An FBI informant involved in the controversial Uranium One deal has told congressional committees that Moscow paid millions to a U.S. lobbying firm in a bid to influence then-Secretary of State Hillary Clinton by helping former President Bill Clinton’s charities during the Obama administration.
The Hill first reported late Wednesday that informant Douglas Campbell gave a 10-page statement to the Senate Judiciary Committee, House Intelligence Committee and House Oversight and Government Reform Committee, and was interviewed for several hours behind closed doors by committee staff.
In the statement, obtained by Fox News, Campbell said Russian executives told him that Moscow was hiring APCO Worldwide in an effort to influence the Obama administration and Hillary Clinton.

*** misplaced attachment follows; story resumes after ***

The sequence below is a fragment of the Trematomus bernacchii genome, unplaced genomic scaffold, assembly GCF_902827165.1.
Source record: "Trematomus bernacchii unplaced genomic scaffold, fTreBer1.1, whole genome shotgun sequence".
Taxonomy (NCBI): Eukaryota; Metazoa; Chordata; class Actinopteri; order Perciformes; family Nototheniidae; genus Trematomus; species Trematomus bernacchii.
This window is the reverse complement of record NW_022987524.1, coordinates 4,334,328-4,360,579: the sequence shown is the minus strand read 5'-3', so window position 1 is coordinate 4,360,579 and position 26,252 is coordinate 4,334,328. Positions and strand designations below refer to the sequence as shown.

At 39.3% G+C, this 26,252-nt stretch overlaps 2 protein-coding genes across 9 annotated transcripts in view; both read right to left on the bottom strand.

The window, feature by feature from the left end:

Campbell said Russian nuclear officials “told me at various times that they expected APCO to apply a portion of the $3 million annual lobbying fee it was receiving from the Russians to provide in-kind support for the Clinton’s Global Initiative.”
“The contract called for four payments of $750,000 over twelve months,” Campbell said in the statement. “APCO was expected to give assistance free of charge to the Clinton Global Initiative as part of their effort to create a favorable environment to ensure the Obama administration made affirmative decisions on everything from Uranium One to the US-Russia Civilian Nuclear Cooperation agreement.”
In a statement to Fox News, though, APCO called Campbell's assertion "false and unfounded."